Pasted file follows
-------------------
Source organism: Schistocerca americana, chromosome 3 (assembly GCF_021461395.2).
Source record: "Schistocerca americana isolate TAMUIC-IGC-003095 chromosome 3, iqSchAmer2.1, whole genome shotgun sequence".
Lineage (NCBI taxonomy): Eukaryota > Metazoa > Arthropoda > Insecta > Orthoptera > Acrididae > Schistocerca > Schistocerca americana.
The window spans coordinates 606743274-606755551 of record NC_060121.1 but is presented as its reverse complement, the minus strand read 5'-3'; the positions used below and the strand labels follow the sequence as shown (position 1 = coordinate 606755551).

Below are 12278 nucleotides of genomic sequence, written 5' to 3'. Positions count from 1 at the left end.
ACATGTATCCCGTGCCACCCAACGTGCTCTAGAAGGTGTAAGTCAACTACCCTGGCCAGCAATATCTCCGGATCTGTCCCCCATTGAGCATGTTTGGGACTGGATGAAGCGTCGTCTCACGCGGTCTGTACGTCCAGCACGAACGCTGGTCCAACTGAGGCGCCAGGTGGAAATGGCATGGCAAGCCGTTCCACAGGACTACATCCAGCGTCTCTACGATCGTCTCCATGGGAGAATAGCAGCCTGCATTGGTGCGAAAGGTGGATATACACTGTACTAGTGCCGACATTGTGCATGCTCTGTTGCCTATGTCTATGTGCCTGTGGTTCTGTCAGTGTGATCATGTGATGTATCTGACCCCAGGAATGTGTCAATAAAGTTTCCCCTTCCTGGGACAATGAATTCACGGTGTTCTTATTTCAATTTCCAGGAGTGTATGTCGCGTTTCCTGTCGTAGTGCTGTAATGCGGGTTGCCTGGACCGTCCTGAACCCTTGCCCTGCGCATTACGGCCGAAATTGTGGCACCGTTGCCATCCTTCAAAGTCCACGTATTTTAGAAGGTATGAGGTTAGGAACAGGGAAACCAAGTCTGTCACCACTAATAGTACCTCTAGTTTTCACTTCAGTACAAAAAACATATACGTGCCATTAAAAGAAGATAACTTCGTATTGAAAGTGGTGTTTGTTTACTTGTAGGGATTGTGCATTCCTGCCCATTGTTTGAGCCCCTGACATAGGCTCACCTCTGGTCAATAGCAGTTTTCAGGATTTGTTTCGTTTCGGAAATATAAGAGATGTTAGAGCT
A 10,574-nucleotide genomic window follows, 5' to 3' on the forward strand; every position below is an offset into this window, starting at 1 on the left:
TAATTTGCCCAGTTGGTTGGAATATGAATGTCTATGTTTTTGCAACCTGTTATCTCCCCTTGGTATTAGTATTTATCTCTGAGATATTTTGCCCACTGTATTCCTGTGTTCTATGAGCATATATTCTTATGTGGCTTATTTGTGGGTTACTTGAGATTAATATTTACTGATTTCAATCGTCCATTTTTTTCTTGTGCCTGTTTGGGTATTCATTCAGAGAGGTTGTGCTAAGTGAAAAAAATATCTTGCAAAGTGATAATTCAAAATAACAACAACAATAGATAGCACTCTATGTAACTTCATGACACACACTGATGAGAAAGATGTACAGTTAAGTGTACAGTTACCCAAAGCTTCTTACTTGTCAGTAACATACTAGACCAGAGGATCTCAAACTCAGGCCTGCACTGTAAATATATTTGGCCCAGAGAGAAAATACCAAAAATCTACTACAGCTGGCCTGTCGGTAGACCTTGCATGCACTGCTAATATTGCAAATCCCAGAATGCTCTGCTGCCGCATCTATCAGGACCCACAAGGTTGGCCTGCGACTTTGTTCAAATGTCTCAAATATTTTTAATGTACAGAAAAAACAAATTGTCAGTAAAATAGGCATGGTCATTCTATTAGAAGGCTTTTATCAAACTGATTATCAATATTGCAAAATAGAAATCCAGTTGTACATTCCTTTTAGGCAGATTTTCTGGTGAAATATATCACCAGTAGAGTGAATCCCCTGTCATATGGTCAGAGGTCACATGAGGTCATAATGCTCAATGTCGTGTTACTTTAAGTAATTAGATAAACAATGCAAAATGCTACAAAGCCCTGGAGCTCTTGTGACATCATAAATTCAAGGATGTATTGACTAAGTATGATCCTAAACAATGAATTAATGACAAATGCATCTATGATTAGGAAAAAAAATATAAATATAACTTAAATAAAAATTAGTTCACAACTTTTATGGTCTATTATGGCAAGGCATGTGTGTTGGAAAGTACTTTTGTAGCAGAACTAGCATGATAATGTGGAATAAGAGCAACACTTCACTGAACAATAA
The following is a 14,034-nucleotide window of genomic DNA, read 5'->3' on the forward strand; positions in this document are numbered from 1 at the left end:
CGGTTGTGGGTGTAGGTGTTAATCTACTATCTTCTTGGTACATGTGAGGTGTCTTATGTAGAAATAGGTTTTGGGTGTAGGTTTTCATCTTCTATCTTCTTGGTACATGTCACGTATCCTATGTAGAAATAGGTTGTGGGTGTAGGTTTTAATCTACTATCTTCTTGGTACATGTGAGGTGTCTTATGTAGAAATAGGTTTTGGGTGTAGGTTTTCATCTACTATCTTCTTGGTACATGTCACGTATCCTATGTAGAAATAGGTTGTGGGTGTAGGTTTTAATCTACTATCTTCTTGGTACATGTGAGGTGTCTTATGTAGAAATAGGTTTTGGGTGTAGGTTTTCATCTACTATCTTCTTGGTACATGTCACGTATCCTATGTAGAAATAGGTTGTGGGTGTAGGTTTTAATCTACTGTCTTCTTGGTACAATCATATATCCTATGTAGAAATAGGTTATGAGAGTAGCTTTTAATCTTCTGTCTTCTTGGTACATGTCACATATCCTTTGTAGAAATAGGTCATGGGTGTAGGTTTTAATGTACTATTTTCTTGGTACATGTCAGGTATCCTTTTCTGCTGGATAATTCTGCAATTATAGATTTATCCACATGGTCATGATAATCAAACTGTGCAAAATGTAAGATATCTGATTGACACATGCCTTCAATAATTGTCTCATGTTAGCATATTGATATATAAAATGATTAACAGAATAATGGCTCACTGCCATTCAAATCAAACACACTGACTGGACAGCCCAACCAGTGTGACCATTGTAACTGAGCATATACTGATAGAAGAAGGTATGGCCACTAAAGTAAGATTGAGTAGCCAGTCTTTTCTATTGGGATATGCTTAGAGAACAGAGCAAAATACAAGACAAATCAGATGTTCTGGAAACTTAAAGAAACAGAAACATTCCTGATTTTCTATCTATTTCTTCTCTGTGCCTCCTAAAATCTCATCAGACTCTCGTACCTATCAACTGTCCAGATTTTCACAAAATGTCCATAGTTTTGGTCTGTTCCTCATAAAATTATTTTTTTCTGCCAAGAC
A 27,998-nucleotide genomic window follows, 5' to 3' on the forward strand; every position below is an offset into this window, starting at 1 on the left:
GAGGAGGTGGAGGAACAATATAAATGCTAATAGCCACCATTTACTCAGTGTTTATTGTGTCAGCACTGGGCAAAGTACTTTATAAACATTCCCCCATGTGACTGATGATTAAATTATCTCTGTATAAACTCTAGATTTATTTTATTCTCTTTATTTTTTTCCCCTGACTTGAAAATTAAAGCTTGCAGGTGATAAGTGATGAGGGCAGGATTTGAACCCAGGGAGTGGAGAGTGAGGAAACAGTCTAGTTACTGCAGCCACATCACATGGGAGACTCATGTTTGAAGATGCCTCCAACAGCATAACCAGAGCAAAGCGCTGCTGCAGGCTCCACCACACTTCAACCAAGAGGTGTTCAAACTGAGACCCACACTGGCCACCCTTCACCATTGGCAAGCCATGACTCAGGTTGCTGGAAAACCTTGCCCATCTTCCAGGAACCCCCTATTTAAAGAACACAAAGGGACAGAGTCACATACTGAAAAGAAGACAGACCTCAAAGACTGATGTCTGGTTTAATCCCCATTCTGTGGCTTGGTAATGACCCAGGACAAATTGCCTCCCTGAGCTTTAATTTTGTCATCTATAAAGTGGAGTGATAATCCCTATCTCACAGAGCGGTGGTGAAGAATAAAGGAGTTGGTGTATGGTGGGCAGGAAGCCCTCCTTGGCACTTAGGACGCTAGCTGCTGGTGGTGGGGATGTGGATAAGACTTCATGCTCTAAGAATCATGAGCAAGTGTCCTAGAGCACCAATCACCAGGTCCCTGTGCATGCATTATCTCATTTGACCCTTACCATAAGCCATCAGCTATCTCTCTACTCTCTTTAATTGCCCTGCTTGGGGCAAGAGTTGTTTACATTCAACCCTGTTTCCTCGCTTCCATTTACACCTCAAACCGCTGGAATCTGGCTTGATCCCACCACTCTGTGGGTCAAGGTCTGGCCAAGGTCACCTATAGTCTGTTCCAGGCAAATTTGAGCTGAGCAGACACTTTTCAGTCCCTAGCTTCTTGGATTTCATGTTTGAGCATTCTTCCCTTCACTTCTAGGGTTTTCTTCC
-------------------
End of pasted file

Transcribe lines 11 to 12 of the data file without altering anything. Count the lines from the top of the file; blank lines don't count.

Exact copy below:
A 27,998-nucleotide genomic window follows, 5' to 3' on the forward strand; every position below is an offset into this window, starting at 1 on the left:
GAGGAGGTGGAGGAACAATATAAATGCTAATAGCCACCATTTACTCAGTGTTTATTGTGTCAGCACTGGGCAAAGTACTTTATAAACATTCCCCCATGTGACTGATGATTAAATTATCTCTGTATAAACTCTAGATTTATTTTATTCTCTTTATTTTTTTCCCCTGACTTGAAAATTAAAGCTTGCAGGTGATAAGTGATGAGGGCAGGATTTGAACCCAGGGAGTGGAGAGTGAGGAAACAGTCTAGTTACTGCAGCCACATCACATGGGAGACTCATGTTTGAAGATGCCTCCAACAGCATAACCAGAGCAAAGCGCTGCTGCAGGCTCCACCACACTTCAACCAAGAGGTGTTCAAACTGAGACCCACACTGGCCACCCTTCACCATTGGCAAGCCATGACTCAGGTTGCTGGAAAACCTTGCCCATCTTCCAGGAACCCCCTATTTAAAGAACACAAAGGGACAGAGTCACATACTGAAAAGAAGACAGACCTCAAAGACTGATGTCTGGTTTAATCCCCATTCTGTGGCTTGGTAATGACCCAGGACAAATTGCCTCCCTGAGCTTTAATTTTGTCATCTATAAAGTGGAGTGATAATCCCTATCTCACAGAGCGGTGGTGAAGAATAAAGGAGTTGGTGTATGGTGGGCAGGAAGCCCTCCTTGGCACTTAGGACGCTAGCTGCTGGTGGTGGGGATGTGGATAAGACTTCATGCTCTAAGAATCATGAGCAAGTGTCCTAGAGCACCAATCACCAGGTCCCTGTGCATGCATTATCTCATTTGACCCTTACCATAAGCCATCAGCTATCTCTCTACTCTCTTTAATTGCCCTGCTTGGGGCAAGAGTTGTTTACATTCAACCCTGTTTCCTCGCTTCCATTTACACCTCAAACCGCTGGAATCTGGCTTGATCCCACCACTCTGTGGGTCAAGGTCTGGCCAAGGTCACCTATAGTCTGTTCCAGGCAAATTTGAGCTGAGCAGACACTTTTCAGTCCCTAGCTTCTTGGATTTCATGTTTGAGCATTCTTCCCTTCACTTCTAGGGTTTTCTTCC